Monday, November 09, 2009

ALICE I HAVE BEEN by Melanie Benjamin



I received an advance copy of this book from Random House.

A few years ago, I read a biography of Charles Dodgson aka Lewis Carroll.  I thought it would be interesting to learn more about the man who came up with the outrageous world of Wonderland.  I had never before heard the rumors of Dodgson's alleged inappropriate relationships and photography sessions with young girls.  Dodgson's alleged pedophilia has never been substantiated.  However, the photographs that still exist that he took of young girls still manage to raise a few eyebrows.  One of those photographs is of a young girl named Alice Pleasance Liddell. She is scantily clad as a beggar/gypsy girl.  It is a commonly held belief that this little girl was the inspiration for ALICE IN WONDERLAND.

In ALICE I HAVE BEEN, Melanie Benjamin tells the story of the origins of this famous book and the relationship between Dodgson and Alice Liddell from the perspective of Alice.  The book is broken into three parts: Alice's childhood, Alice's adulthood and Alice at 80 years of age.  Benjamin explores how being the subject of such a famous work may have affected Alice's life and the possible reasons behind the break between Charles Dodgson and Alice's family when she was 11 years old.  Benjamin manages to strike just the right tone. Some writers, like AS Byatt, are very gifted at being able to channel just the right tone and voice for their works of period fiction. Others fail miserably.  I believe Benjamin did an excellent job with this. I felt as if I were reading the private journals or correspondance of a real Victorian lady. In the first part of the book, the reader feels all the confusion of a child who is on the edge of growing up but doesn't yet understand the romantic innerworkings of adults.  When Alice is an adult, we view the events through the lens of an adult looking back at her childhood.  The third part of the book was the most moving to me as Benjamin deals with the tragedies of Alice's later life and how her view of events changes with her status as a mother.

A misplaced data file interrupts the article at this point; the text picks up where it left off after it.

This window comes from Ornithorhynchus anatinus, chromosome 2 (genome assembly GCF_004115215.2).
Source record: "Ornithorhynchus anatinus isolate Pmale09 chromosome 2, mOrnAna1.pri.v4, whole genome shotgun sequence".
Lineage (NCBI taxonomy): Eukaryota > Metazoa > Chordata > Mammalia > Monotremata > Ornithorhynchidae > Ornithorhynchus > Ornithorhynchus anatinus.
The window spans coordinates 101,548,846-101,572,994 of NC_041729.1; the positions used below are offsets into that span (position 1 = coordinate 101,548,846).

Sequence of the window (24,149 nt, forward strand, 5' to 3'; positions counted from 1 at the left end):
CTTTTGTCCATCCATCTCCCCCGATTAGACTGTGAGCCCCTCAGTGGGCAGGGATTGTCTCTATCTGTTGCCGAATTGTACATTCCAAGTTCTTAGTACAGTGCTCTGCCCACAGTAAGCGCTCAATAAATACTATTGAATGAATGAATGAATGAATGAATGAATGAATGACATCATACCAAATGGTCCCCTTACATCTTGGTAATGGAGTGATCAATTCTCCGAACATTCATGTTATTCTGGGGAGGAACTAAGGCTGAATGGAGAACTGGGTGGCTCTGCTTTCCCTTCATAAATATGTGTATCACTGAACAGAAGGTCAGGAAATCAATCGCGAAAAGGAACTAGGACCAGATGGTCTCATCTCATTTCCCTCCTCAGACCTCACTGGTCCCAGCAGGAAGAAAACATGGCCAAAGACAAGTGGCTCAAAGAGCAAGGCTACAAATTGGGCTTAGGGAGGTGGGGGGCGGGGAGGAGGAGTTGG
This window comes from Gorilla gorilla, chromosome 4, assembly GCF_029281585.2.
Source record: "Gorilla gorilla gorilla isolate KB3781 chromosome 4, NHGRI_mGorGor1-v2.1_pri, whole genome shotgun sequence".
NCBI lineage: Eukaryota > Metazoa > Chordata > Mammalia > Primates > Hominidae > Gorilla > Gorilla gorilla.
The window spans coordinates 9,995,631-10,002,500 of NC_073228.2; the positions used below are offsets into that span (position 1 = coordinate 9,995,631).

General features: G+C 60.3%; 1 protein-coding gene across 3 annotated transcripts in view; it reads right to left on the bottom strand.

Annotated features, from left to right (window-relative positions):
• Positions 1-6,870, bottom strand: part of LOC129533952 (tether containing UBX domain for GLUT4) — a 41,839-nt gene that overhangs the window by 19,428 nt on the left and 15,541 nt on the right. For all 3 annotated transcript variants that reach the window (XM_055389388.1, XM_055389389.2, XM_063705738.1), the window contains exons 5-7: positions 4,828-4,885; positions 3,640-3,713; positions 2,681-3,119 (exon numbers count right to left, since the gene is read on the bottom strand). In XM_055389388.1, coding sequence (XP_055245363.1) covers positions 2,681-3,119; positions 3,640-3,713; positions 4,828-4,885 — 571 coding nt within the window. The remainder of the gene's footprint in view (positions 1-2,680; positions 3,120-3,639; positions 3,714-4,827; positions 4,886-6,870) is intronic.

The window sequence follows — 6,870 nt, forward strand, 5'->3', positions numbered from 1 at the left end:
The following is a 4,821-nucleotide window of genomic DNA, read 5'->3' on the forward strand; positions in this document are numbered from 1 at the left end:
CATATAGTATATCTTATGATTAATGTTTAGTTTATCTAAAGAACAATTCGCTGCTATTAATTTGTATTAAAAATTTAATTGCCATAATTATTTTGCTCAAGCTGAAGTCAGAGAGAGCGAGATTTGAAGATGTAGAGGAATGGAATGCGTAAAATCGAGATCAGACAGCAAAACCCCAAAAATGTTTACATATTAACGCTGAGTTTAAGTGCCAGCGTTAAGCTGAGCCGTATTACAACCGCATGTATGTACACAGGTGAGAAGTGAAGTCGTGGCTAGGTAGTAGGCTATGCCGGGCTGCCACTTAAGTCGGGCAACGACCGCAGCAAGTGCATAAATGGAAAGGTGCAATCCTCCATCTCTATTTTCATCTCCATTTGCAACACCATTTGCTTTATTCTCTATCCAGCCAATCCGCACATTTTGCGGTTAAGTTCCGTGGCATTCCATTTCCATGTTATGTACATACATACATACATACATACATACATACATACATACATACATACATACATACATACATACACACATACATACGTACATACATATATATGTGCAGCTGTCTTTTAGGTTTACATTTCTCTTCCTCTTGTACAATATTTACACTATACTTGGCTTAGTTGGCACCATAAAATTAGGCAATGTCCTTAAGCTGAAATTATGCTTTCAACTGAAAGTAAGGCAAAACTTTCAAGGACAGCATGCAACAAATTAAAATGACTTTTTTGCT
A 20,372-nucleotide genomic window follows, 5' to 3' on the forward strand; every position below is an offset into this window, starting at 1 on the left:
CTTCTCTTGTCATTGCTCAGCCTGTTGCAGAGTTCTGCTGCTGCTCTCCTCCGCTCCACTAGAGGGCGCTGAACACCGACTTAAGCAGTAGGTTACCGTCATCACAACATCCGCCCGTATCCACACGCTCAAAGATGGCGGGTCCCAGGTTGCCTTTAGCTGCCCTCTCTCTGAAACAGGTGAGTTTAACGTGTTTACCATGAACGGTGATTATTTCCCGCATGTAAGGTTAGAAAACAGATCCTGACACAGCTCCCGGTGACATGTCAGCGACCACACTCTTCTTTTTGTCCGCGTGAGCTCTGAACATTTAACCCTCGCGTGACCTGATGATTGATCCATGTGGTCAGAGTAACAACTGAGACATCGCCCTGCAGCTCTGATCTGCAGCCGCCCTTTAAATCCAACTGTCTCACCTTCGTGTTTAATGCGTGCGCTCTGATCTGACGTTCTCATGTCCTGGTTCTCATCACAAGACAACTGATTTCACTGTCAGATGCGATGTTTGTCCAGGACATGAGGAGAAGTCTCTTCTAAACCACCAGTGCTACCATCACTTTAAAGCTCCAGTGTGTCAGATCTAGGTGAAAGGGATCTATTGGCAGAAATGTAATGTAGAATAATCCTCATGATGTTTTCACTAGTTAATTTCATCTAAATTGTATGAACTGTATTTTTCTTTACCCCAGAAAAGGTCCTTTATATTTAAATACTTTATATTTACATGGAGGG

This book was fascinating and incredibly moving. It made me wish that we knew the truth about Alice's relationship with Dodgson. Because the two families destroyed many of the photographs, journal entries and letters, we may never know the truth.  Still, Benjamin offers a compelling look at the effects of being a Victorian "child star" on one individual.

This book will be released in January 2010.

BOTTOM LINE: Highly recommended.  Well written while offering a new look at a well-known children's book.  I guarantee you will be running to the library and internet to learn more about these enigmatic individuals and their story.

2 comments:

Marie said...

Oh! you got this? I sooo want to read it! :-) can't wait for your review!

Amy said...

I'll try to post the review tomorrow but I will tell you this much...I really really liked it!

-Amy